Viewers: in countries Watching now:
Award-winning food and advertising photographer Bill Robbins has been sharing the art and science behind shooting food and drink photographs for years. Join him as he shows how to enhance a food's color, shape, and texture and how to convey a sense of mood, environment, and story. The course also addresses essential gear, effective prop placement, and lighting techniques, and includes tips for styling various dishes, staging and photographing drinks, shooting on location at a restaurant, and editing the final photos.
For this movie, let's take a look at how you might create the look of ice shards from wax that looks so real they will actually melt. All the special effects products that we're going to look at can be bought from commercial supply houses for film and theatre production, but sometimes we come across a way to create a look for a lot less money. Now here is our hero setup with a bottle of beer that looks like it's just been pulled from the cooler and has some of the ice shards around the base which have started to melt.
So let's take a look at some of the commercial products that can make that happen. The first thing that we're going to look at is acrylic shards. So you can see they come in different shapes, different sizes, but these are clear, and you can see they look very natural. Our second product is the Poly shards, and these are a little bit different in that we can split them and resize them. So you might wind up using both of these in the same photo, as we did in our little setup over here.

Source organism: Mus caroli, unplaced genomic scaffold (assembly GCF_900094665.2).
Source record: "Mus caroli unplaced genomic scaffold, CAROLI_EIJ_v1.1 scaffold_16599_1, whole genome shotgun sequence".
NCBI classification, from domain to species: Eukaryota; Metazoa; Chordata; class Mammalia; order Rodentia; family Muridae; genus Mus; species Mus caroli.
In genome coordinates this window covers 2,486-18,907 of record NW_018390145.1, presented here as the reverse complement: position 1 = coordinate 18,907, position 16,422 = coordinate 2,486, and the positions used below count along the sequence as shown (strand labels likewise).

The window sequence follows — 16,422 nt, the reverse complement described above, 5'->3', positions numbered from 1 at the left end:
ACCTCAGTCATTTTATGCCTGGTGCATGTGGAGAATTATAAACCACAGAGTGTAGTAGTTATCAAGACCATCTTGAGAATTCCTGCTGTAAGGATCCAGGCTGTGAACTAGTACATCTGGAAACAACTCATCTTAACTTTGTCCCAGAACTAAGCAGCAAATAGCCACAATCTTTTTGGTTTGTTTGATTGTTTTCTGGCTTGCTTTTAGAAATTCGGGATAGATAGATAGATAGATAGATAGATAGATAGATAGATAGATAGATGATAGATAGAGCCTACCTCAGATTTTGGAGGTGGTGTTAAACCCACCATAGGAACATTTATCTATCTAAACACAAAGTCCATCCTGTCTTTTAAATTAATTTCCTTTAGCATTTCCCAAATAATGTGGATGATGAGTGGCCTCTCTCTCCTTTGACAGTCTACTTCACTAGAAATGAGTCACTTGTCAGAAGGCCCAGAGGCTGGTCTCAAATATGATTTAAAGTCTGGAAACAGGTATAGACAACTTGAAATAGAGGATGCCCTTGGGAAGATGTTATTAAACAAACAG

Our third product that we're going to talk about is the aqua gel, and you might remember the aqua gel from a previous movie that we did on chill where we had a really beautiful drip run coming down the side of a bottle. This can also be used for creating a pool of water out on our set. Our next product is something called Poly Gel. Poly Gel is somewhat similar to the aqua gel, although it's not quite as thick.
So we can take a little sample here, and we'll just plop it down on our set, and you can see that it's pretty pliable. And this will also form into a pool of water. We can manipulate the edges to create any shape that we want with it, so it's a really great product. Let's move to our next example, which is the gel wax that we can get from any art supply or hobby store.
The thing with the gel wax is you want to make sure you get the clear gel wax. So this is the same wax that people would put in a pot, melt, and pour into a candle mold. So we're going to use it for a little bit different purpose. So I've torn off a piece from the main body in here, and I'm setting it up on our little platform. And I'm going to turn on my little butane torch, and I'm going to shape this, and you're going to watch how the edges start to melt and start to look more and more like one of our ice shards.
The cool thing about this is that as I do this, the wax is melting, and it's going to give me some really nice little drips of water that come off of it. So we can form this pretty much any way we want, just with this little burner. So we're going to let that set up, because that's pretty hard right now, and then we're going to move it over here onto our set. So you can see, I've used these products and techniques, and they all have their own unique uses.
So grab your gel wax, your Poly Gel, and get busy making your own cool setup.
There are currently no FAQs about Food and Drink Photography.
Access exercise files from a button right under the course name.
Search within course videos and transcripts, and jump right to the results.
Remove icons showing you already watched videos if you want to start over.
Make the video wide, narrow, full-screen, or pop the player out of the page into its own window.
Click on text in the transcript to jump to that spot in the video. As the video plays, the relevant spot in the transcript will be highlighted.